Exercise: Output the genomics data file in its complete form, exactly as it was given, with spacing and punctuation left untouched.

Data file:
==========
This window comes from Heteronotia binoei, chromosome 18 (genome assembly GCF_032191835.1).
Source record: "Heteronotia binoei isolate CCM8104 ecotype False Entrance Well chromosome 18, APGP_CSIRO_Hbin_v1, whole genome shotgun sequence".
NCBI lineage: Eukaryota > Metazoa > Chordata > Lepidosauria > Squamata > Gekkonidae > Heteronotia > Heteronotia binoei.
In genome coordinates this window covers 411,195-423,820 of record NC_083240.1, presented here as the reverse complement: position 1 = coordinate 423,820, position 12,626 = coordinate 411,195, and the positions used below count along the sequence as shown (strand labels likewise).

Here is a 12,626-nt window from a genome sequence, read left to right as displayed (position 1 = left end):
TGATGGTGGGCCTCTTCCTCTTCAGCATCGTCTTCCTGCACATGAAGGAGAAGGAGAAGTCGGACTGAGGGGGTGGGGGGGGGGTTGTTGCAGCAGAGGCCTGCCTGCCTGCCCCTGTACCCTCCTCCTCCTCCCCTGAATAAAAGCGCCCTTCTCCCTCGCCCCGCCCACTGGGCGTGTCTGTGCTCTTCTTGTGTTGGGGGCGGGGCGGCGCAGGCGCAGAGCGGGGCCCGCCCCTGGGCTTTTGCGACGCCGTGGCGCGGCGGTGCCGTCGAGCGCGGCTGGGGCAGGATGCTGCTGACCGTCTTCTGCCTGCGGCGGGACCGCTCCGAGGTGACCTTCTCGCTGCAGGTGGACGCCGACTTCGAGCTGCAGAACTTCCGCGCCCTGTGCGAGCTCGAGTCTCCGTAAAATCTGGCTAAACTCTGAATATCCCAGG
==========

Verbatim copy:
This window comes from Heteronotia binoei, chromosome 18 (genome assembly GCF_032191835.1).
Source record: "Heteronotia binoei isolate CCM8104 ecotype False Entrance Well chromosome 18, APGP_CSIRO_Hbin_v1, whole genome shotgun sequence".
NCBI lineage: Eukaryota > Metazoa > Chordata > Lepidosauria > Squamata > Gekkonidae > Heteronotia > Heteronotia binoei.
In genome coordinates this window covers 411,195-423,820 of record NC_083240.1, presented here as the reverse complement: position 1 = coordinate 423,820, position 12,626 = coordinate 411,195, and the positions used below count along the sequence as shown (strand labels likewise).

Here is a 12,626-nt window from a genome sequence, read left to right as displayed (position 1 = left end):
TGATGGTGGGCCTCTTCCTCTTCAGCATCGTCTTCCTGCACATGAAGGAGAAGGAGAAGTCGGACTGAGGGGGTGGGGGGGGGGTTGTTGCAGCAGAGGCCTGCCTGCCTGCCCCTGTACCCTCCTCCTCCTCCCCTGAATAAAAGCGCCCTTCTCCCTCGCCCCGCCCACTGGGCGTGTCTGTGCTCTTCTTGTGTTGGGGGCGGGGCGGCGCAGGCGCAGAGCGGGGCCCGCCCCTGGGCTTTTGCGACGCCGTGGCGCGGCGGTGCCGTCGAGCGCGGCTGGGGCAGGATGCTGCTGACCGTCTTCTGCCTGCGGCGGGACCGCTCCGAGGTGACCTTCTCGCTGCAGGTGGACGCCGACTTCGAGCTGCAGAACTTCCGCGCCCTGTGCGAGCTCGAGTCTCCGTAAAATCTGGCTAAACTCTGAATATCCCAGG